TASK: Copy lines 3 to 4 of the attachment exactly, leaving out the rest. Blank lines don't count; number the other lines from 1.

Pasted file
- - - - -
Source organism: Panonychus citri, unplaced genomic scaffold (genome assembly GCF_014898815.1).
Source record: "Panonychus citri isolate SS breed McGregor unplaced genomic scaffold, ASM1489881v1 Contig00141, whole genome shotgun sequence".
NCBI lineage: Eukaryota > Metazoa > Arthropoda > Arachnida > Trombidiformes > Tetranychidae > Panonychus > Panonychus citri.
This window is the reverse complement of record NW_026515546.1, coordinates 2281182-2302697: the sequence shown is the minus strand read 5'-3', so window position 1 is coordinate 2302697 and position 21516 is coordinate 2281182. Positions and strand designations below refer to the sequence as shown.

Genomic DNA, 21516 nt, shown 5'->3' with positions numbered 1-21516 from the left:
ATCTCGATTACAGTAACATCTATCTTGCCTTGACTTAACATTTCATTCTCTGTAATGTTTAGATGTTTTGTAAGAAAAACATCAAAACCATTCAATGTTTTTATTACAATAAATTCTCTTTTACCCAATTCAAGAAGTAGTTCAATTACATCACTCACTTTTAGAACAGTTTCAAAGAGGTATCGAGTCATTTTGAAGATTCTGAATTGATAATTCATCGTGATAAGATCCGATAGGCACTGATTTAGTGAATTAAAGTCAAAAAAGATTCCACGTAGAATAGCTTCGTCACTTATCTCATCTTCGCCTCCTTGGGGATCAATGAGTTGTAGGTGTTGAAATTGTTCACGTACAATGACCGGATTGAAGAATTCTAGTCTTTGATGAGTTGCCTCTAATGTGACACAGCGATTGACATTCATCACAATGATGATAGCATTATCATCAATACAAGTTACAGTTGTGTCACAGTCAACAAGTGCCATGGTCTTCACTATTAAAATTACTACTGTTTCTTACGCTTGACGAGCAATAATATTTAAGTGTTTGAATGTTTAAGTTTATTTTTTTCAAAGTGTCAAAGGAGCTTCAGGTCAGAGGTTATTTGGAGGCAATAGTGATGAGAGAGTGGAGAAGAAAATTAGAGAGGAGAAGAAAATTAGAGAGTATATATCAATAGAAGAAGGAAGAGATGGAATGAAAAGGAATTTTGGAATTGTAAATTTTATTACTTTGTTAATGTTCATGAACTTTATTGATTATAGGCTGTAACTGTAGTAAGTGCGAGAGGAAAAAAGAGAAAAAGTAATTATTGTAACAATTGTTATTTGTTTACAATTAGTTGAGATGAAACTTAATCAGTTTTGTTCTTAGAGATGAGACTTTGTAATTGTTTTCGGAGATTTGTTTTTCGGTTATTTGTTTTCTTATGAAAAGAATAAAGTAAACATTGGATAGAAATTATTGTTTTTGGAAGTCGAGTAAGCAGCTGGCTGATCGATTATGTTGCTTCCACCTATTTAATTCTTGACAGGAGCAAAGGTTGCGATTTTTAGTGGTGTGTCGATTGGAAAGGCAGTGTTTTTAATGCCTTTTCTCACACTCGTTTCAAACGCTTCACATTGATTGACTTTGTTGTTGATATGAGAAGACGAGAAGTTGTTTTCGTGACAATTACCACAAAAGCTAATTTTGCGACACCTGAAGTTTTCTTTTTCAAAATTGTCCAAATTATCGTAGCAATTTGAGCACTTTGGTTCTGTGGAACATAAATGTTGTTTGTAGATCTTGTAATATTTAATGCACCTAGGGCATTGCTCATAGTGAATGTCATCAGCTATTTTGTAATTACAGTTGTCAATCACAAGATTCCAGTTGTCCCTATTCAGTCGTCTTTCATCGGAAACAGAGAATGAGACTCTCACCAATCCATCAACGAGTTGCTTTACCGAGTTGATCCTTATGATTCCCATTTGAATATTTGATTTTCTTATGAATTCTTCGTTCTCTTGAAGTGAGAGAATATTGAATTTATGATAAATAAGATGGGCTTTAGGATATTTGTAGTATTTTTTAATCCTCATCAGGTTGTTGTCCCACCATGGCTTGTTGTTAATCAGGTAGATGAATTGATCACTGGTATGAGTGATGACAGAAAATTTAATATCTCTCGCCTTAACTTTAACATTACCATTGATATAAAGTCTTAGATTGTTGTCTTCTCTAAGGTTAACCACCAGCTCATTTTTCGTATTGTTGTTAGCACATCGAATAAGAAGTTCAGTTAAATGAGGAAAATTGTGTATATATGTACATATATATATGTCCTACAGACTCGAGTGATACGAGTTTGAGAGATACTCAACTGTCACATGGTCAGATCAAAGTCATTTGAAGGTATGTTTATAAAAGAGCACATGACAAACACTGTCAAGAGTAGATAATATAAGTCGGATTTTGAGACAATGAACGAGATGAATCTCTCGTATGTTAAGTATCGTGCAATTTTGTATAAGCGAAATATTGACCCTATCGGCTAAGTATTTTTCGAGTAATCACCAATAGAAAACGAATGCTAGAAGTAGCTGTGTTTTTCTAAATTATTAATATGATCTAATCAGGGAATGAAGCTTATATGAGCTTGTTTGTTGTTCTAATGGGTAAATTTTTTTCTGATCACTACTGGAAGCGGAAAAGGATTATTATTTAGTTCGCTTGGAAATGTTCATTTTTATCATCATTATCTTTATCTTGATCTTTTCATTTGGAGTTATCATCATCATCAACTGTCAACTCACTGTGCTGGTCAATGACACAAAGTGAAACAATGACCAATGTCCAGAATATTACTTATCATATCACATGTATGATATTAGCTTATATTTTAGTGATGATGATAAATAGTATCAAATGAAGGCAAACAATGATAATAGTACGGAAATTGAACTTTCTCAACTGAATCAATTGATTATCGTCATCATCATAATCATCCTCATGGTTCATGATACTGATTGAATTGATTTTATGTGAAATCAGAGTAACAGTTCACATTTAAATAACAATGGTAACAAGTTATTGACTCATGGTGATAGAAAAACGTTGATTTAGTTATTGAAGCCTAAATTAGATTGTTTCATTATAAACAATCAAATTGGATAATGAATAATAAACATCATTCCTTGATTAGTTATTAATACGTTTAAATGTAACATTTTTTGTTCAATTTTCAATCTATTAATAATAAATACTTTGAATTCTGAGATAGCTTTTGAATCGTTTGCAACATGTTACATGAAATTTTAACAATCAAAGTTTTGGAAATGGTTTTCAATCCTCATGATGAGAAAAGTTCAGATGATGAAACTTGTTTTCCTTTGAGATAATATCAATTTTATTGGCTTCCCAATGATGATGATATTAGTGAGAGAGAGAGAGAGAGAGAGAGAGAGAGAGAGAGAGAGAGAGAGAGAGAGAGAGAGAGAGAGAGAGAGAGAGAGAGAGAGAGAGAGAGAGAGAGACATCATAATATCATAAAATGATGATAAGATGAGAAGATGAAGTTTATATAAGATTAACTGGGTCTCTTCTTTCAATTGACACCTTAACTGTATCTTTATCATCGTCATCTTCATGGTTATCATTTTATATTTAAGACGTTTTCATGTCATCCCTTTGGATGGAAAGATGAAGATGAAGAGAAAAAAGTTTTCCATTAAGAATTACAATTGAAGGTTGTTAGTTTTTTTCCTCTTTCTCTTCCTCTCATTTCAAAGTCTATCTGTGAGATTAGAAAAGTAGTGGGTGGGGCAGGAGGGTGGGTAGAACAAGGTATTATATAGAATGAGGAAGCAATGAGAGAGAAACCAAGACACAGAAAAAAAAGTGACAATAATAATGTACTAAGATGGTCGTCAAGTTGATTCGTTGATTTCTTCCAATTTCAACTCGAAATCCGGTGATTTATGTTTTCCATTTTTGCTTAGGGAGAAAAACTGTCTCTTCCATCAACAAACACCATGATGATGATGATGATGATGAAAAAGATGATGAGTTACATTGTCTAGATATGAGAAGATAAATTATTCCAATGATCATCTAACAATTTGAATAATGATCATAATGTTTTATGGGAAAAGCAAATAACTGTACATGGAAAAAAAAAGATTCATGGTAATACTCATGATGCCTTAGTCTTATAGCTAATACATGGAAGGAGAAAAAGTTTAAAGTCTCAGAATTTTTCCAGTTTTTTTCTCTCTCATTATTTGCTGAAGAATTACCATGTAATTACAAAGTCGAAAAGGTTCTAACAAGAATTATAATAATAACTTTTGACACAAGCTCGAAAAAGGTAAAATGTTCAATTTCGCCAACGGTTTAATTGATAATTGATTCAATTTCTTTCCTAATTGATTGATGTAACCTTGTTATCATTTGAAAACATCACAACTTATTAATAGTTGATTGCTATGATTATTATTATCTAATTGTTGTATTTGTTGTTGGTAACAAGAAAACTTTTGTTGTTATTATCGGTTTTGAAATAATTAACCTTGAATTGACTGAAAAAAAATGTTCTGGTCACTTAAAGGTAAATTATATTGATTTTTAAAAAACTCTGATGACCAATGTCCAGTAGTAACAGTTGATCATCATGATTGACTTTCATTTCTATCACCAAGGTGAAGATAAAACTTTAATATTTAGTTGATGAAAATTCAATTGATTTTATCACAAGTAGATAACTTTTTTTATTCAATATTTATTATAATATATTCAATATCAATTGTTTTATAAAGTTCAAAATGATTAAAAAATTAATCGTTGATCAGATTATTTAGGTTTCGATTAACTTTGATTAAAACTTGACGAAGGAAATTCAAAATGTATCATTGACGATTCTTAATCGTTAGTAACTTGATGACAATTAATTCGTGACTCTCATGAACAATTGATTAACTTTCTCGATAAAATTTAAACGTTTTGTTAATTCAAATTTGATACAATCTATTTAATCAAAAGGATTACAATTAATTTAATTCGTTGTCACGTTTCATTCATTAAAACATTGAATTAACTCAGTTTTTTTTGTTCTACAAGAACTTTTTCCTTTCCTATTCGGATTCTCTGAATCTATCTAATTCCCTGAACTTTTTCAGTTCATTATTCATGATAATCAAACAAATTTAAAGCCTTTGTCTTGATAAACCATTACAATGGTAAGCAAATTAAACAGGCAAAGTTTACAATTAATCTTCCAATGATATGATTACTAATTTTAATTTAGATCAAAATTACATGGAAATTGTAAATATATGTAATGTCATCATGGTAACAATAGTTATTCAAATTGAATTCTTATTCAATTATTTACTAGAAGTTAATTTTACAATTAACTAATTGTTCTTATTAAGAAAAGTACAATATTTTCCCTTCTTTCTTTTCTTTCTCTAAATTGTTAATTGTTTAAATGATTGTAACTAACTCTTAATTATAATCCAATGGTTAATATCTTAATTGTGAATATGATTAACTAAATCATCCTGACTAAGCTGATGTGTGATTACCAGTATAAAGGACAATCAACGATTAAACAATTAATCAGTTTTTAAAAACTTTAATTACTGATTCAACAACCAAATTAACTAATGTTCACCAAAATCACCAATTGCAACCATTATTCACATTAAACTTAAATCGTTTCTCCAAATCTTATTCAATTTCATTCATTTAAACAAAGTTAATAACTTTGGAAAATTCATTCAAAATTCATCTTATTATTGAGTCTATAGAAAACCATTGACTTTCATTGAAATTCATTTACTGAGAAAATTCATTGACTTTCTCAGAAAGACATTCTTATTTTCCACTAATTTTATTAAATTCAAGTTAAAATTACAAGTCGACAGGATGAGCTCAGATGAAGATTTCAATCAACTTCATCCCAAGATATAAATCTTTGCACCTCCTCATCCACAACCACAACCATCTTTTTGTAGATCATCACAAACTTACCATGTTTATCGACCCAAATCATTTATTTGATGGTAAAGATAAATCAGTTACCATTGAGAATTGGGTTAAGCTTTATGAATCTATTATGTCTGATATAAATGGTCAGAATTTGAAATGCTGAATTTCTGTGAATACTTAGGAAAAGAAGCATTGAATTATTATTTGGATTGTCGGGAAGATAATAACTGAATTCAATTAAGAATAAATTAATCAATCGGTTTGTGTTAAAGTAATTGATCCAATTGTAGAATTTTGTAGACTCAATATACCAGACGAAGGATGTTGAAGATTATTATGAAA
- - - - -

NCBI lineage: Eukaryota > Metazoa > Arthropoda > Arachnida > Trombidiformes > Tetranychidae > Panonychus > Panonychus citri.
This window is the reverse complement of record NW_026515546.1, coordinates 2281182-2302697: the sequence shown is the minus strand read 5'-3', so window position 1 is coordinate 2302697 and position 21516 is coordinate 2281182. Positions and strand designations below refer to the sequence as shown.